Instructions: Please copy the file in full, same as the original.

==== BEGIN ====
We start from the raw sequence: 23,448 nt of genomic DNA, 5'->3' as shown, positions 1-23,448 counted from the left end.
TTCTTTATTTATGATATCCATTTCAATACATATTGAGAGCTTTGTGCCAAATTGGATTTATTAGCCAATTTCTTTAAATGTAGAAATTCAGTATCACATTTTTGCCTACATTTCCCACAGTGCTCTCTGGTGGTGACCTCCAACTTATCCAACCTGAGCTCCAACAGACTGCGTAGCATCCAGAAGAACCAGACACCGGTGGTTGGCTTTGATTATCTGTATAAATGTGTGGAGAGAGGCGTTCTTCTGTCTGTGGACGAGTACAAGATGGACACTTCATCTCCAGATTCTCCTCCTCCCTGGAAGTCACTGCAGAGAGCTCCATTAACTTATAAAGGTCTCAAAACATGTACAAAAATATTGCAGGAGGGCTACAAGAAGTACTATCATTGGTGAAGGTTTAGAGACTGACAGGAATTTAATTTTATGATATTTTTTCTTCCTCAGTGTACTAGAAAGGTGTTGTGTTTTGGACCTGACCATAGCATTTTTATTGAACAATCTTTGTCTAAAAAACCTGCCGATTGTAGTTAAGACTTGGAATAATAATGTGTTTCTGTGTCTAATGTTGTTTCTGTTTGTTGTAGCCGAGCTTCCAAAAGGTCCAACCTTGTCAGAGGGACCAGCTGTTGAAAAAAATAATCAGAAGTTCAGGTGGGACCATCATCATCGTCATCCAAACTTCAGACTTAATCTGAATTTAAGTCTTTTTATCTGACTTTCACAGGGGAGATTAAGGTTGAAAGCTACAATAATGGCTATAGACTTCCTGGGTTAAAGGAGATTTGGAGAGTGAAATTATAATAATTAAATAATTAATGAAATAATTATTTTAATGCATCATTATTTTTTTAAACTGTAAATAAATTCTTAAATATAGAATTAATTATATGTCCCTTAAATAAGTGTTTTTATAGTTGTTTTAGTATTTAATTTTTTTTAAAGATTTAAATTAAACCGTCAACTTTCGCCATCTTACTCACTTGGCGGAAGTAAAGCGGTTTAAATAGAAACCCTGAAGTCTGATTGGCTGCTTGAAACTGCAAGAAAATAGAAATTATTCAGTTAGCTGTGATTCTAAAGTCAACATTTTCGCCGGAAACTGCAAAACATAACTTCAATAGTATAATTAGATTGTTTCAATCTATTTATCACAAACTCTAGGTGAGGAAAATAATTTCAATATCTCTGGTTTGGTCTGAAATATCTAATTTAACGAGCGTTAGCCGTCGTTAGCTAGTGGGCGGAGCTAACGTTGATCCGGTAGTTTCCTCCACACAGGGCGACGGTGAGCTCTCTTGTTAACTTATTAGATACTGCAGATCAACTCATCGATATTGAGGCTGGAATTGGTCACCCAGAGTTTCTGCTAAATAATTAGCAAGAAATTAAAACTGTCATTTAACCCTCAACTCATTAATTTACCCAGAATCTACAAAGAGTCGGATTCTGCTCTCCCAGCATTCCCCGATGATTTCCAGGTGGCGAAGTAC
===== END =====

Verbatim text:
We start from the raw sequence: 23,448 nt of genomic DNA, 5'->3' as shown, positions 1-23,448 counted from the left end.
TTCTTTATTTATGATATCCATTTCAATACATATTGAGAGCTTTGTGCCAAATTGGATTTATTAGCCAATTTCTTTAAATGTAGAAATTCAGTATCACATTTTTGCCTACATTTCCCACAGTGCTCTCTGGTGGTGACCTCCAACTTATCCAACCTGAGCTCCAACAGACTGCGTAGCATCCAGAAGAACCAGACACCGGTGGTTGGCTTTGATTATCTGTATAAATGTGTGGAGAGAGGCGTTCTTCTGTCTGTGGACGAGTACAAGATGGACACTTCATCTCCAGATTCTCCTCCTCCCTGGAAGTCACTGCAGAGAGCTCCATTAACTTATAAAGGTCTCAAAACATGTACAAAAATATTGCAGGAGGGCTACAAGAAGTACTATCATTGGTGAAGGTTTAGAGACTGACAGGAATTTAATTTTATGATATTTTTTCTTCCTCAGTGTACTAGAAAGGTGTTGTGTTTTGGACCTGACCATAGCATTTTTATTGAACAATCTTTGTCTAAAAAACCTGCCGATTGTAGTTAAGACTTGGAATAATAATGTGTTTCTGTGTCTAATGTTGTTTCTGTTTGTTGTAGCCGAGCTTCCAAAAGGTCCAACCTTGTCAGAGGGACCAGCTGTTGAAAAAAATAATCAGAAGTTCAGGTGGGACCATCATCATCGTCATCCAAACTTCAGACTTAATCTGAATTTAAGTCTTTTTATCTGACTTTCACAGGGGAGATTAAGGTTGAAAGCTACAATAATGGCTATAGACTTCCTGGGTTAAAGGAGATTTGGAGAGTGAAATTATAATAATTAAATAATTAATGAAATAATTATTTTAATGCATCATTATTTTTTTAAACTGTAAATAAATTCTTAAATATAGAATTAATTATATGTCCCTTAAATAAGTGTTTTTATAGTTGTTTTAGTATTTAATTTTTTTTAAAGATTTAAATTAAACCGTCAACTTTCGCCATCTTACTCACTTGGCGGAAGTAAAGCGGTTTAAATAGAAACCCTGAAGTCTGATTGGCTGCTTGAAACTGCAAGAAAATAGAAATTATTCAGTTAGCTGTGATTCTAAAGTCAACATTTTCGCCGGAAACTGCAAAACATAACTTCAATAGTATAATTAGATTGTTTCAATCTATTTATCACAAACTCTAGGTGAGGAAAATAATTTCAATATCTCTGGTTTGGTCTGAAATATCTAATTTAACGAGCGTTAGCCGTCGTTAGCTAGTGGGCGGAGCTAACGTTGATCCGGTAGTTTCCTCCACACAGGGCGACGGTGAGCTCTCTTGTTAACTTATTAGATACTGCAGATCAACTCATCGATATTGAGGCTGGAATTGGTCACCCAGAGTTTCTGCTAAATAATTAGCAAGAAATTAAAACTGTCATTTAACCCTCAACTCATTAATTTACCCAGAATCTACAAAGAGTCGGATTCTGCTCTCCCAGCATTCCCCGATGATTTCCAGGTGGCGAAGTAC